In any case Israeli later backtracked from talking about possible Palestinian gunmen and later focused on arguing that there should be an independent investigation into the killing.
I should emphasise at this point that I certainly think it is possible that Abu Akleh was shot by a stray Israeli bullet. Despite claims by Aviv Kohavi, the Israeli chief of staff, the IDF, even in its elite units, sometimes acts in an ill-disciplined manner. Just think of the chaos in Tel Aviv a few weeks ago when the Israeli security forces were searching for terrorists. And even if the IDF force in this case was entirely disciplined it is still possible one of its soldiers shot Abu Akleh accidentally.
On the other hand, it seems to me that many of the criticisms of Israel show a strong confirmation bias. Many are hostile to Israel – which they are entitled to be – so they assume in this case that it must be responsible for the killing. But that is not how true justice works.
There is certainly a lot of bad faith in the criticism of Israel. Take this particularly egregious example from US congresswoman Rashida Tlaib from an Al Jazeera TV interview: “We need to investigate, ourselves, the killing of an American citizen. Somebody that was out there being a guardian of truth and doing her job was murdered by an apartheid government that we continue to fund with unconditional aid.” In one sentence she demands an investigation and in the next asserts that Abu Akleh was “murdered by an apartheid government”. This begs the question of why there should be an investigation if the outcome is already certain.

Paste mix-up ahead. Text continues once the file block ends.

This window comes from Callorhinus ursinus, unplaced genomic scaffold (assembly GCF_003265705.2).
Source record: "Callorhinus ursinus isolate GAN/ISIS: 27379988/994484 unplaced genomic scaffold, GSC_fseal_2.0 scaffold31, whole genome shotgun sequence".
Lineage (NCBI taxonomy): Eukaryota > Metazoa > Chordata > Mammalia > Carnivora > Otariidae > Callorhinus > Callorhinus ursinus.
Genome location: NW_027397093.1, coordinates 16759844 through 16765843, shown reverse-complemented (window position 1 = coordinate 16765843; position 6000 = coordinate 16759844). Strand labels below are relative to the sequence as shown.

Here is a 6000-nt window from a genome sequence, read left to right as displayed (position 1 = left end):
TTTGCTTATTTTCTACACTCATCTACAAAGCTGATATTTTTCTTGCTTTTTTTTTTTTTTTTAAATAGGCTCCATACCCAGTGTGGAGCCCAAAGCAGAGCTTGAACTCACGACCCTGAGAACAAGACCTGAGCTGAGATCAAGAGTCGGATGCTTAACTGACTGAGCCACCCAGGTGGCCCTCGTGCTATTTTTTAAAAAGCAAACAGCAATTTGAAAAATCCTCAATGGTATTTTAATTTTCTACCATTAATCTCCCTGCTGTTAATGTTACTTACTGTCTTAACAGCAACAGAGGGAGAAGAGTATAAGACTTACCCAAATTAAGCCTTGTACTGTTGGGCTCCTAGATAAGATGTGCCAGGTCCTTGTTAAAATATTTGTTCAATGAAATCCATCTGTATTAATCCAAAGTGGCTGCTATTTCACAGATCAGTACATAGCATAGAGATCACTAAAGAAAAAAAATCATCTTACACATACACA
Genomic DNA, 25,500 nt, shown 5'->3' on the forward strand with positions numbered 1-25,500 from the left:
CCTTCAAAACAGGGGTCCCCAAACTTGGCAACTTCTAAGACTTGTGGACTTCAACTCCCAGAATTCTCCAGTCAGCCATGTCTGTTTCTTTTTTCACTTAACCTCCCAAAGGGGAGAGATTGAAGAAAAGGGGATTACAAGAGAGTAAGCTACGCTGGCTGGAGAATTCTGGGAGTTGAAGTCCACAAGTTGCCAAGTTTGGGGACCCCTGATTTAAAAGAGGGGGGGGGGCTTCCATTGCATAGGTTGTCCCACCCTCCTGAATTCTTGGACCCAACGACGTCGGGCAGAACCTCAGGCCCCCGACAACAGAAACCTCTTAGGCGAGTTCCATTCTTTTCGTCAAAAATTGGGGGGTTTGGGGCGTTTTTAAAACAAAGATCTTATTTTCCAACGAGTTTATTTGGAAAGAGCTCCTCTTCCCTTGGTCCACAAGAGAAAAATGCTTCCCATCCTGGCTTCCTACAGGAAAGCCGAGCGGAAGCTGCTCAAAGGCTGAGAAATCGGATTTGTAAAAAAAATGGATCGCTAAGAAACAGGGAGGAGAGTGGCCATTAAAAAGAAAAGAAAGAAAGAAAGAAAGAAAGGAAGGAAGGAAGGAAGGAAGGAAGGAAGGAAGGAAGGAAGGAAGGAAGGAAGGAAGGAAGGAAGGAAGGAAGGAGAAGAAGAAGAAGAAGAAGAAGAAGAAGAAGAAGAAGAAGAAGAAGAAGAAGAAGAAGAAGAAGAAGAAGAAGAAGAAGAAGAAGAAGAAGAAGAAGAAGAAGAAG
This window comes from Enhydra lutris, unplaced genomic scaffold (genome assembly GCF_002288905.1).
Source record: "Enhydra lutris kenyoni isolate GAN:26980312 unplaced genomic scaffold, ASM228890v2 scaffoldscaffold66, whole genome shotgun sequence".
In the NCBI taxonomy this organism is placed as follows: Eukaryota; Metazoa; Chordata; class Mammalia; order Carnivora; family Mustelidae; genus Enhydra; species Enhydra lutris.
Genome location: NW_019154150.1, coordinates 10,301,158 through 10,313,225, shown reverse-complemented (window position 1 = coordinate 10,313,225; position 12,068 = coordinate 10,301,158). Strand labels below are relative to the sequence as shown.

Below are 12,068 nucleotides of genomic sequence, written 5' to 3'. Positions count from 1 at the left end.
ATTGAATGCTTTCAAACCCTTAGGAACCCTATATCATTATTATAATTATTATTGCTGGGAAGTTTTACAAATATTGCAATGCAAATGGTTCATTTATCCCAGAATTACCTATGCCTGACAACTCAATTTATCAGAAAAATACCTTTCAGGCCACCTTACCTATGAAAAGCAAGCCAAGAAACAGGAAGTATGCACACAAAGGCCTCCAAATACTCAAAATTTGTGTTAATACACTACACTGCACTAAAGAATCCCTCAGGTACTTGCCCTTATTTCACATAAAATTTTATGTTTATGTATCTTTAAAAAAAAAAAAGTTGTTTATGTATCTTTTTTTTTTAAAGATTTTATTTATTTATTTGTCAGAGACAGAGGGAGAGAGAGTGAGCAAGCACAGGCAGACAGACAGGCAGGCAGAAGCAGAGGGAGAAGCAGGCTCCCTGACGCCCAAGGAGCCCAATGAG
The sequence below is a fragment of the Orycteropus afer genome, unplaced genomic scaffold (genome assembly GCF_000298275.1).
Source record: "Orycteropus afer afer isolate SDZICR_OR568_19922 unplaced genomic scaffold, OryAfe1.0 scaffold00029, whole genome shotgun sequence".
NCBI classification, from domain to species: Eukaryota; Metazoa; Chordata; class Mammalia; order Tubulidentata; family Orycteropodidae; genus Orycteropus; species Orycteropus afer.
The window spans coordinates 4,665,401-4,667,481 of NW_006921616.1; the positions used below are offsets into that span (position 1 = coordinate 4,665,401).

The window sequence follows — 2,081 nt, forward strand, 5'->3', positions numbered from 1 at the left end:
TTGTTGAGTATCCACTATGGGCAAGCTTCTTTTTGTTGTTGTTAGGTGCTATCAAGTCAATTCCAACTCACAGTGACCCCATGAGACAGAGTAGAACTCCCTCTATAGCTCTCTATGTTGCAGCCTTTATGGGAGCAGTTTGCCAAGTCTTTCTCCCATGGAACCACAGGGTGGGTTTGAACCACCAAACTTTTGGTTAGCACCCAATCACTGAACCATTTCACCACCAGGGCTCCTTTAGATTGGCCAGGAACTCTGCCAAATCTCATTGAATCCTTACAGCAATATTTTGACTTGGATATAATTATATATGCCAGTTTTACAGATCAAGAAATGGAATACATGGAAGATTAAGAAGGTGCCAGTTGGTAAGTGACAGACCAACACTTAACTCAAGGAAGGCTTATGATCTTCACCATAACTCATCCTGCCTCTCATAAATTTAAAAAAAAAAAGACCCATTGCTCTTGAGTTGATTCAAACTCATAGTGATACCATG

Unfortunately it is almost inconceivable under such circumstances that the truth about Abu Akleh’s killing will ever be known with any certainty. Too many people are invested in a particular narrative for that to be the case.
What broader lessons can be drawn from the tragic affair? Perhaps the main one is to try to resist confirmation bias. Rather than prejudge particular events it is necessary to examine them carefully. Even if the outcome is viewed as unsavoury it should be reported honestly.
It is also important to resist the temptation to draw sweeping conclusions from one tragic event or image. For example, it is all too common to see video clips posted on twitter with captions saying something along the lines of “this proves x”.
But the conflict between the Israelis and Palestinians is complex and tragic. It cannot be reduced to one or even multiple images. To understand it properly means making a concerted effort to try to see the whole picture. That includes, among other things, the denial of national rights to the Palestinians and the importance of Israel as a reaction to the scourge of anti-Semitism.
That is why the Radicalism of Fools places so much emphasis on trying to understand history. No single event, however tragic, can give the full picture.
Photo: Guillaume Paumier at https://guillaumepaumier.com